Quote of Last Week:
“If the MPS are delaying an investigation into a likely crime because of political interference then ‘scandal’ does not begin to cover it.”
– Jolyon Maugham QC, on learning that, five months since the likely perpetrators were indicted by the Electoral Commission, Scotland Yard has decided not to pursue an investigation into the evidence of fraudulent acts committed by EU Leave campaigners, blaming “political sensitivities”.
“If we ‘Remoaners’ have a sense of injustice, it’s because we have been deprived of an essential freedom…”
Get us out of here
One of the country’s top linguists, 27-year-old language teacher Alex Rawlings, fluent in 15 languages, has featured in the press after tweeting out to his personal universe the news that he is emigrating to Spain to get away from the horrors of a post-Brexit Britain.
“This whole country is on the brink of the worst disaster since the second world war, and everyone is just sipping coffee, going about their daily business as if nothing is happening”, he told The Observer. “I don’t want to live an environment where I have to apologise for believing in European unity.” The story explains:
“Rawlings, who is half Greek and retains a Greek passport, will move to Barcelona on 1 November to pursue “creative passion projects”.
At that point I began to cry.
For it seems that anyone with any slender claim to another country’s passport has become a first-class passenger, able to get off and tour the ancient ruins, while those of us who, like me, are so English we miss out on the opportunity to escape, are trapped in steerage on HM Prison Ship Britannia, moored somewhere off the coast of the civilized world in a rotting hulk filled with opportunistic and disputatious madmen – and that’s just the officer class, fighting one another for the last lifejacket.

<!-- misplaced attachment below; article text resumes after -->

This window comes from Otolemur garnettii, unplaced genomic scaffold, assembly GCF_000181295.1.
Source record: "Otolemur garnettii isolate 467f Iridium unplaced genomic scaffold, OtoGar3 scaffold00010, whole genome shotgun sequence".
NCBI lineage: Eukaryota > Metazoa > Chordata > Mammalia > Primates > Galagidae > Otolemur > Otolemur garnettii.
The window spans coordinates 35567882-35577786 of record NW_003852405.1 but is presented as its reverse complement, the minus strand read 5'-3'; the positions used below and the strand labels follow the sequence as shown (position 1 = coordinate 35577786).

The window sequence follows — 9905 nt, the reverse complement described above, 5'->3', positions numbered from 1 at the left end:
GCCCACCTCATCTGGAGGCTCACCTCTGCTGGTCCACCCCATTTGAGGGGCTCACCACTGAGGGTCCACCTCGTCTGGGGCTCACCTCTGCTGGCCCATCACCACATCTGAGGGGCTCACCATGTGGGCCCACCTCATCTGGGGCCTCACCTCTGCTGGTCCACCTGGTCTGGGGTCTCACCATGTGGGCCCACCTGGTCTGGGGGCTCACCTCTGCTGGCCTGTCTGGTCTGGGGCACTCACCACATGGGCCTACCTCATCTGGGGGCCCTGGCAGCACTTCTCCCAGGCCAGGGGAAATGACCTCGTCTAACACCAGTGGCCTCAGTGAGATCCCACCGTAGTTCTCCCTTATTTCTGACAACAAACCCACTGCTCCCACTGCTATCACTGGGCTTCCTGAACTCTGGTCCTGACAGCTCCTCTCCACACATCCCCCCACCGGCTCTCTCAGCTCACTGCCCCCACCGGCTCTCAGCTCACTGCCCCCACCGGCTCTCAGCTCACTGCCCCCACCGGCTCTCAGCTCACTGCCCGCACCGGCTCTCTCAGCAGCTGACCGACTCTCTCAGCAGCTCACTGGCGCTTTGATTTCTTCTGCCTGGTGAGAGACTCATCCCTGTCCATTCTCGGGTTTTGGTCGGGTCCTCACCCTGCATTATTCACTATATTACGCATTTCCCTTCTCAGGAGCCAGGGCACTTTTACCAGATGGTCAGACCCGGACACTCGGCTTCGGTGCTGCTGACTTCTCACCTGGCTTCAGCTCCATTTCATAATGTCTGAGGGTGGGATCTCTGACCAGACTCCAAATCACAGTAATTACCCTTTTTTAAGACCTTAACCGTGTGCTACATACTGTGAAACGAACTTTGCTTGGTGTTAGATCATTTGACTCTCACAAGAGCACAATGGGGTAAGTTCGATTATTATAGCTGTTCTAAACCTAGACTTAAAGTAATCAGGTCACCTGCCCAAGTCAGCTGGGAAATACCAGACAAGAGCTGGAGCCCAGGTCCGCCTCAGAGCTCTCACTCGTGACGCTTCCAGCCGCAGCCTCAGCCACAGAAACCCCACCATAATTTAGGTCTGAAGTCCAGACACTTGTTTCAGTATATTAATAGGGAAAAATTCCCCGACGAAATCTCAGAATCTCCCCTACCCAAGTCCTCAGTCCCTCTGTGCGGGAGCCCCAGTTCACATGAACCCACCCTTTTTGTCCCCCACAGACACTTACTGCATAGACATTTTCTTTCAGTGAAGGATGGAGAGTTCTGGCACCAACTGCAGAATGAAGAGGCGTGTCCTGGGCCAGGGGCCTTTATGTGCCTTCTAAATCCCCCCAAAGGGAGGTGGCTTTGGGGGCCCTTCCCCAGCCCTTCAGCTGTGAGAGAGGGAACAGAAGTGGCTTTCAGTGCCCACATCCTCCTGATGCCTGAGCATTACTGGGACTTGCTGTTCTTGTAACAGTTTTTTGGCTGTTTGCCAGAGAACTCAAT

For us, there is no way out. If we ‘Remoaners’ have a sense of injustice, it’s because we have been deprived of an essential freedom through the intemperate actions of a dimly illuminated mob, persuaded in its sullen and mutinous ignorance to torch the building around us; their retrograde sense of British entitlement heightened by the propaganda of a nasty, neo-Thatcherite cabal seeking to profit from chaos. Formerly secret, their motivations are now openly worn on their flushed and greedy faces.
Power! The power to be sharks in a goldfish bowl.
Among them, the failed applicant for the Tory leadership and useless ex-Environment minister, the formerly obscure housewife Andrea Leadsom, a small-minded woman of the shires for whom the word ‘conservative’ should be written in all-caps, stands out. An extreme Brexophile, she has called for the abolition of all regulation safeguarding the rights, health and safety of the British workforce and consumers; all financial regulation and food subsidies too.
Was that lunacy really what the fish porters of Sunderland were voting for? The sheer, unbridled hurricane-force of naked capitalism, bearing down on them and their children and – if the Environment permits the extension of the race for enough years, which is by no means on the cards – their grandchildren: economic chattels, debt-peons trapped in the maelstrom of the markets, waking poorer every day, subject to the will of giant corporations in a retail culture of delivery “yesterday”?